3 Ways to Protect Yourself from Elder Financial Abuse

An elderly couple in California recently faced an eviction from their home of 20 years after their son transferred ownership to someone else. This unfortunate incident highlights the growing issue of elder financial abuse, which affects millions of older Americans each year. In fact, up to five million older Americans are victims of financial abuse annually, resulting in an estimated loss of $36.5 billion. Shockingly, in nearly 60% of cases, the perpetrator is a family member.

To avoid falling victim to elder financial abuse or to protect your aging parents, here are three essential steps you can take:

1. Appoint a Power of Attorney

A power of attorney (POA) is a legal document that allows someone you trust to act on your behalf in financial matters. It’s crucial to appoint a reliable and trustworthy individual to safeguard your finances. Ensure that this person has your best interests at heart and consider informing other trusted friends or family members about the POA arrangement. Additionally, you can request that your agent reports to another person, further increasing accountability.

2. Keep Track of Your Credit History

Regularly monitor your financial statements to spot any unauthorized charges, new credit cards, or loans opened in your name. Consider using a credit monitoring service to stay vigilant about potential errors or fraudulent activities. If you notice any suspicious transactions, immediately notify your bank or credit union to initiate an investigation.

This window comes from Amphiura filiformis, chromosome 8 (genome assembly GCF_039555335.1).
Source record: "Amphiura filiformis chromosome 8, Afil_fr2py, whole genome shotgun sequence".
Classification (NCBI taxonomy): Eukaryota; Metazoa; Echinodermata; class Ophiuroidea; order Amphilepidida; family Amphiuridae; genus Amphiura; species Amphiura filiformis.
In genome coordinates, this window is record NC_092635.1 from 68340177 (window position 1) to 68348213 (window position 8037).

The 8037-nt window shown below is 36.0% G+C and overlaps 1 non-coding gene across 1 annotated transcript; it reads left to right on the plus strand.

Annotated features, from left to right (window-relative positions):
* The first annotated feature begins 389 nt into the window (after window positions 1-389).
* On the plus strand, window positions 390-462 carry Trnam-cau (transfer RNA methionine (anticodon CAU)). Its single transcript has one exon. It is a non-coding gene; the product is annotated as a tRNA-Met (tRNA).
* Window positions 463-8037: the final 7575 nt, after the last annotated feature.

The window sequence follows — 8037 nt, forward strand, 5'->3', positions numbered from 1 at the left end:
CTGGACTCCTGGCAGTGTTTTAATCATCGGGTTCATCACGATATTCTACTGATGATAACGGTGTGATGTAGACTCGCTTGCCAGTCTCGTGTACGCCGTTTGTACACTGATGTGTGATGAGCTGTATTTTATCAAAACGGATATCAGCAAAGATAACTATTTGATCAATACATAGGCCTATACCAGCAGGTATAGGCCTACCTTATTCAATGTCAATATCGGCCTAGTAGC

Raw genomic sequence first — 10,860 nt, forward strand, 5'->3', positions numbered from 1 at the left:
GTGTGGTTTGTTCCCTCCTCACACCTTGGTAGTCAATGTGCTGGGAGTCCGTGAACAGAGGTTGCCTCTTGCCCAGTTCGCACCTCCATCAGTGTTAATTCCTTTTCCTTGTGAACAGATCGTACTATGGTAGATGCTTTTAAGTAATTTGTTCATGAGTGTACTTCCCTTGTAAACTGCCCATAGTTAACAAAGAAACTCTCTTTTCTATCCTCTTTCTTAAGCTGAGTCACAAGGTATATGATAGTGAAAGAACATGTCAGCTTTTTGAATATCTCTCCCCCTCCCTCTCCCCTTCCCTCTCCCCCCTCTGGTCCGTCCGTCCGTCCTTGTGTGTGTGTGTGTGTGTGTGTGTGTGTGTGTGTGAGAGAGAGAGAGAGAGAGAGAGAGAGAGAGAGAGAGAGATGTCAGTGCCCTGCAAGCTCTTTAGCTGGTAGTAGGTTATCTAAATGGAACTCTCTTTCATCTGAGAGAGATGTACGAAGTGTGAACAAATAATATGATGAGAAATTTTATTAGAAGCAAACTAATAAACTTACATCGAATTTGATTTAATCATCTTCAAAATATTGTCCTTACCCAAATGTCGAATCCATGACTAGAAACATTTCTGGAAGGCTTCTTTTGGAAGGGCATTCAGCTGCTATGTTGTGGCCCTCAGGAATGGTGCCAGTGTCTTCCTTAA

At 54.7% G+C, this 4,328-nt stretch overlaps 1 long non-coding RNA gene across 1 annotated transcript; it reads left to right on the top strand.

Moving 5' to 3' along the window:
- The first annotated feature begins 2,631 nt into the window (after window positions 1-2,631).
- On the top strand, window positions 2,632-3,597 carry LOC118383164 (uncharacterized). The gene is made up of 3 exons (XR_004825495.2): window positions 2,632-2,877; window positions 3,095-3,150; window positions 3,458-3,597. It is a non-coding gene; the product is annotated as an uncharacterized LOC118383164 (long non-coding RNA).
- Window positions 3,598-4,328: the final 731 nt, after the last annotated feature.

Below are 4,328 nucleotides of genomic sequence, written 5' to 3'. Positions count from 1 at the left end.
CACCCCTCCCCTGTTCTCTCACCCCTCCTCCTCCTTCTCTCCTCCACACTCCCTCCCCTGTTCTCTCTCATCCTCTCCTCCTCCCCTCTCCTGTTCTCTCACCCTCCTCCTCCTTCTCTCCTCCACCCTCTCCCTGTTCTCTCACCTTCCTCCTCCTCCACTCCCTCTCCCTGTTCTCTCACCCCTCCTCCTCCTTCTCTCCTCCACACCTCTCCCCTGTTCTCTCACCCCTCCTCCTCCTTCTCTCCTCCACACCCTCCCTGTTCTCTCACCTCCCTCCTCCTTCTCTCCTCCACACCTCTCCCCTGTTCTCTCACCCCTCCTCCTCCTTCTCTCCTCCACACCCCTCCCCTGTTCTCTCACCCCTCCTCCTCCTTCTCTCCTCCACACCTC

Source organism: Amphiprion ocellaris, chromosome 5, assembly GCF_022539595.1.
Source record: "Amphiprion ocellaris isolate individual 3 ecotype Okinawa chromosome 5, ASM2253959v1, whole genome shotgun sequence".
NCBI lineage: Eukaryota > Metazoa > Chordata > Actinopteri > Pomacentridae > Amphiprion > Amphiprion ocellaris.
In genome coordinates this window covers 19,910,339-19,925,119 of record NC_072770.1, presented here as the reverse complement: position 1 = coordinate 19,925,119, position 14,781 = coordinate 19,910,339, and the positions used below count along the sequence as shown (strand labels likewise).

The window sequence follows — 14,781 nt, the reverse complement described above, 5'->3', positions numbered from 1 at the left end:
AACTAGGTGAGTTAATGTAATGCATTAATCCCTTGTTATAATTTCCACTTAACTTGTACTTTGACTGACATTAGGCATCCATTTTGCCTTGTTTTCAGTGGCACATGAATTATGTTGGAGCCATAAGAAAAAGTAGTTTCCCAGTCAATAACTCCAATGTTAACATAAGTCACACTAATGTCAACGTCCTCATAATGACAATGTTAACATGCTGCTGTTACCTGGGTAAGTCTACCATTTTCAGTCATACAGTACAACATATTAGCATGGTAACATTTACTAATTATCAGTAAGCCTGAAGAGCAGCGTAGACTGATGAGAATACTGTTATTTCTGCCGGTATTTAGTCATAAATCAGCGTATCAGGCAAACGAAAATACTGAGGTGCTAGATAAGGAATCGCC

3. Consult a Reputable Financial Adviser

Seeking guidance from a financial adviser can be instrumental in managing your money effectively. However, it’s essential to research and select a trustworthy adviser who meets your specific needs. Look into their credentials, experience, and client reviews. Don’t hesitate to ask them questions to ensure they’re the right fit for you.

By taking these proactive measures, you can significantly reduce the risk of falling prey to scams, fraudulent schemes, and financial exploitation as you age. Remember, prevention is key to safeguarding your financial well-being.

– FOX26 News: [Original Source]
– National Council on Aging: [Source]
– FBI Internet Crime Complaint Center: [Source]